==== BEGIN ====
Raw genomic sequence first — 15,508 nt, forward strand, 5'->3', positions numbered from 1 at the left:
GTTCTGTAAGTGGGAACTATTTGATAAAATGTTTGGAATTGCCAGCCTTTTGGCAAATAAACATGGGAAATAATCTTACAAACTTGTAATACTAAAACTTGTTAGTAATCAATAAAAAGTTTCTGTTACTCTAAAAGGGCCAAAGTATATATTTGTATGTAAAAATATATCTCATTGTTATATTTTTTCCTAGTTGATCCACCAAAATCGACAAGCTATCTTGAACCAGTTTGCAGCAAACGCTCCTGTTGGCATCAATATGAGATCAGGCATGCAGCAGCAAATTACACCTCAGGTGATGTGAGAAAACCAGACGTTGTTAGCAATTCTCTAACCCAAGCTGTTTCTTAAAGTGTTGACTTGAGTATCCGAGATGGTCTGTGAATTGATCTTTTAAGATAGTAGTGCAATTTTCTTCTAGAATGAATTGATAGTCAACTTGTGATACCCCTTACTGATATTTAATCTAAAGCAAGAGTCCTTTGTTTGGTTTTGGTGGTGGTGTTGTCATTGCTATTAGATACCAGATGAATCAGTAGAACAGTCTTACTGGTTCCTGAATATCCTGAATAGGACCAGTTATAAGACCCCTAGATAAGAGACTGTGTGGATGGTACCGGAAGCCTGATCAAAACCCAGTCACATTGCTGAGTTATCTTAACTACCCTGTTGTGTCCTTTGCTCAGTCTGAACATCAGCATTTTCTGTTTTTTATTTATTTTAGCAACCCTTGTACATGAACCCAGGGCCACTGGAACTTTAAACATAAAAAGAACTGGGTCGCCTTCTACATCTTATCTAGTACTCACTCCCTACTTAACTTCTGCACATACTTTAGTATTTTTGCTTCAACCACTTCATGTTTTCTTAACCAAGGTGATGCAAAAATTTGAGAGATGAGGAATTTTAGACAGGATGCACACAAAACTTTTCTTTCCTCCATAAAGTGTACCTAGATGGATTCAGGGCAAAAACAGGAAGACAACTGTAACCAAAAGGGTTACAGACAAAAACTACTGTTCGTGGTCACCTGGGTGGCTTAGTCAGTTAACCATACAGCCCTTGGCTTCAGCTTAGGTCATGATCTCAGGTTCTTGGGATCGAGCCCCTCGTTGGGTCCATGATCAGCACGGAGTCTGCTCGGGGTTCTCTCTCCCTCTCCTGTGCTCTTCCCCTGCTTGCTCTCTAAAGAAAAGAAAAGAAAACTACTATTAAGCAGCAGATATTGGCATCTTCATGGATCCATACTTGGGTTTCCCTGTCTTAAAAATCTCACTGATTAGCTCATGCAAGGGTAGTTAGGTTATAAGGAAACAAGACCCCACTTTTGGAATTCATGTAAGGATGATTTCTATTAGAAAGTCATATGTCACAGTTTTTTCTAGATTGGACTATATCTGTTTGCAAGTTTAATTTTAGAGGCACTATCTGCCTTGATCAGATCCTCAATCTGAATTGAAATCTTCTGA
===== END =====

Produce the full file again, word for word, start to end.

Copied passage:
Raw genomic sequence first — 15,508 nt, forward strand, 5'->3', positions numbered from 1 at the left:
GTTCTGTAAGTGGGAACTATTTGATAAAATGTTTGGAATTGCCAGCCTTTTGGCAAATAAACATGGGAAATAATCTTACAAACTTGTAATACTAAAACTTGTTAGTAATCAATAAAAAGTTTCTGTTACTCTAAAAGGGCCAAAGTATATATTTGTATGTAAAAATATATCTCATTGTTATATTTTTTCCTAGTTGATCCACCAAAATCGACAAGCTATCTTGAACCAGTTTGCAGCAAACGCTCCTGTTGGCATCAATATGAGATCAGGCATGCAGCAGCAAATTACACCTCAGGTGATGTGAGAAAACCAGACGTTGTTAGCAATTCTCTAACCCAAGCTGTTTCTTAAAGTGTTGACTTGAGTATCCGAGATGGTCTGTGAATTGATCTTTTAAGATAGTAGTGCAATTTTCTTCTAGAATGAATTGATAGTCAACTTGTGATACCCCTTACTGATATTTAATCTAAAGCAAGAGTCCTTTGTTTGGTTTTGGTGGTGGTGTTGTCATTGCTATTAGATACCAGATGAATCAGTAGAACAGTCTTACTGGTTCCTGAATATCCTGAATAGGACCAGTTATAAGACCCCTAGATAAGAGACTGTGTGGATGGTACCGGAAGCCTGATCAAAACCCAGTCACATTGCTGAGTTATCTTAACTACCCTGTTGTGTCCTTTGCTCAGTCTGAACATCAGCATTTTCTGTTTTTTATTTATTTTAGCAACCCTTGTACATGAACCCAGGGCCACTGGAACTTTAAACATAAAAAGAACTGGGTCGCCTTCTACATCTTATCTAGTACTCACTCCCTACTTAACTTCTGCACATACTTTAGTATTTTTGCTTCAACCACTTCATGTTTTCTTAACCAAGGTGATGCAAAAATTTGAGAGATGAGGAATTTTAGACAGGATGCACACAAAACTTTTCTTTCCTCCATAAAGTGTACCTAGATGGATTCAGGGCAAAAACAGGAAGACAACTGTAACCAAAAGGGTTACAGACAAAAACTACTGTTCGTGGTCACCTGGGTGGCTTAGTCAGTTAACCATACAGCCCTTGGCTTCAGCTTAGGTCATGATCTCAGGTTCTTGGGATCGAGCCCCTCGTTGGGTCCATGATCAGCACGGAGTCTGCTCGGGGTTCTCTCTCCCTCTCCTGTGCTCTTCCCCTGCTTGCTCTCTAAAGAAAAGAAAAGAAAACTACTATTAAGCAGCAGATATTGGCATCTTCATGGATCCATACTTGGGTTTCCCTGTCTTAAAAATCTCACTGATTAGCTCATGCAAGGGTAGTTAGGTTATAAGGAAACAAGACCCCACTTTTGGAATTCATGTAAGGATGATTTCTATTAGAAAGTCATATGTCACAGTTTTTTCTAGATTGGACTATATCTGTTTGCAAGTTTAATTTTAGAGGCACTATCTGCCTTGATCAGATCCTCAATCTGAATTGAAATCTTCTGA